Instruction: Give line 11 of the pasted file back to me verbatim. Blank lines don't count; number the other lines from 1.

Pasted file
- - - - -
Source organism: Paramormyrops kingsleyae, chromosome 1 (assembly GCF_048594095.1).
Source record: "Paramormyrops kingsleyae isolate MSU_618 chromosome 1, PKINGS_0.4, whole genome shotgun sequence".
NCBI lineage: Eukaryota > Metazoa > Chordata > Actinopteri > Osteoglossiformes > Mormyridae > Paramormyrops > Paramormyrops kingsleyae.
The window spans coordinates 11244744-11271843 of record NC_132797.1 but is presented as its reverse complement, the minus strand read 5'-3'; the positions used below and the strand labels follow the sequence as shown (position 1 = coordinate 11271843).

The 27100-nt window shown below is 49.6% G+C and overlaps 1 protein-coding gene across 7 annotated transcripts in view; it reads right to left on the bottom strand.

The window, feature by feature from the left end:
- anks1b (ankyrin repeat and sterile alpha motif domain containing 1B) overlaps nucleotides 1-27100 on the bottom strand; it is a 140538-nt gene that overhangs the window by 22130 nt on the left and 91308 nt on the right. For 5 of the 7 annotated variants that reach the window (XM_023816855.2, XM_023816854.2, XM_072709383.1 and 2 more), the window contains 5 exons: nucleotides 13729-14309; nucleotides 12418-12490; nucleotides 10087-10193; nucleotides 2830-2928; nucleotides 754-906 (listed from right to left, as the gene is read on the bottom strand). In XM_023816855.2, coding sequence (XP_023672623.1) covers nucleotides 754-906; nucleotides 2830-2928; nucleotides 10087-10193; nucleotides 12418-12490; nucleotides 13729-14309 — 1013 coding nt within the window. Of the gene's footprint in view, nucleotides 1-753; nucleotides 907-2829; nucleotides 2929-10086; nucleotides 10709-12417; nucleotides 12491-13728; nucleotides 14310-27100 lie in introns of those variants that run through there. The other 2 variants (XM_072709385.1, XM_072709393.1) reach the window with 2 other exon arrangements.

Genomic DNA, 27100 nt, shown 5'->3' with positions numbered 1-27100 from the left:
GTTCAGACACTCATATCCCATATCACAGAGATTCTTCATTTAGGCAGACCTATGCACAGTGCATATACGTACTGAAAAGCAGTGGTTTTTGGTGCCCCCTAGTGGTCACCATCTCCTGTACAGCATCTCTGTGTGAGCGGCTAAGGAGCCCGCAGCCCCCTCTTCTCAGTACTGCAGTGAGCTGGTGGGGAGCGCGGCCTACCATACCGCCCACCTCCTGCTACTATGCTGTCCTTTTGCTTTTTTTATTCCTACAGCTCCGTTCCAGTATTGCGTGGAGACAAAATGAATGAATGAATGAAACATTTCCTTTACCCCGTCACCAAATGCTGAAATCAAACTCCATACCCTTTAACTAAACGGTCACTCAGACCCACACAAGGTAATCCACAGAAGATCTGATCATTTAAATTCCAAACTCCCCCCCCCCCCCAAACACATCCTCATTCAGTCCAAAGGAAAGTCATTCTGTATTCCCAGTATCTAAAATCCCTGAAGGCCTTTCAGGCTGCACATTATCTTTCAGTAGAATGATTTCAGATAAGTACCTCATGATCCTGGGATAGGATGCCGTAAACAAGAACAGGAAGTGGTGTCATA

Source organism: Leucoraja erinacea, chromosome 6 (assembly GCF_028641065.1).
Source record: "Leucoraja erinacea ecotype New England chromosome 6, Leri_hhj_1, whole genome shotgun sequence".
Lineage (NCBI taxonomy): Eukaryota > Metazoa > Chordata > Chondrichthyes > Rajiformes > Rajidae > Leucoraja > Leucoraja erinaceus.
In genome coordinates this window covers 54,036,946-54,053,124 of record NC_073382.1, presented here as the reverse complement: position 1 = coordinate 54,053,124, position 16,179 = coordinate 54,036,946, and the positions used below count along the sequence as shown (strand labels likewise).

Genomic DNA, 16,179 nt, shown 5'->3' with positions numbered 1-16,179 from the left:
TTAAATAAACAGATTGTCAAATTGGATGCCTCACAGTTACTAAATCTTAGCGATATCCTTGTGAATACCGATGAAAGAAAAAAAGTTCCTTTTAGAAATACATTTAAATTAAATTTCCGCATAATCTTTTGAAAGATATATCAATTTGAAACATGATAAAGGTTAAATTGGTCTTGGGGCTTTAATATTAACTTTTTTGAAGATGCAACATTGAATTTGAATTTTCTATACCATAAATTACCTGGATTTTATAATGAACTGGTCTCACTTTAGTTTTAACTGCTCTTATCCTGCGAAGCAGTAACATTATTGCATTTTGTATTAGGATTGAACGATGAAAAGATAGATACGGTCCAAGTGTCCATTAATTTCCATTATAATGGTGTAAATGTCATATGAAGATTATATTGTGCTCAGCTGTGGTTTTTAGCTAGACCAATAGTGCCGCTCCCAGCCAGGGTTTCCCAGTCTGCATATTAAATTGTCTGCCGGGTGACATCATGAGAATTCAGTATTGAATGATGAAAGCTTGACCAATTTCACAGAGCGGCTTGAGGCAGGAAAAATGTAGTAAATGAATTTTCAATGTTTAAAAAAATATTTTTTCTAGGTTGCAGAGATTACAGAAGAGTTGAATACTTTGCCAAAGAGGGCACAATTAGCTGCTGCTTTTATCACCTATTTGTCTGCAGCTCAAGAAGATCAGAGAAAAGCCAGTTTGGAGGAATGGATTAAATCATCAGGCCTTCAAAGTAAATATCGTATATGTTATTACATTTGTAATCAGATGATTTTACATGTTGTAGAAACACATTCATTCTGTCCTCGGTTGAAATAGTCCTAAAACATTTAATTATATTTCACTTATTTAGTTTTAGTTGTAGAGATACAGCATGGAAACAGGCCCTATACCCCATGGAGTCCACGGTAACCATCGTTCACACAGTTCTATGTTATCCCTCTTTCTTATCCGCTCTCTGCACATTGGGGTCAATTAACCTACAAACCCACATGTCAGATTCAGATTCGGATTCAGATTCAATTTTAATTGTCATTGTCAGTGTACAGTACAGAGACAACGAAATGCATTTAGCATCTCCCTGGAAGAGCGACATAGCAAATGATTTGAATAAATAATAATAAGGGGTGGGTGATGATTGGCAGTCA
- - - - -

Source record: "Leucoraja erinacea ecotype New England chromosome 6, Leri_hhj_1, whole genome shotgun sequence".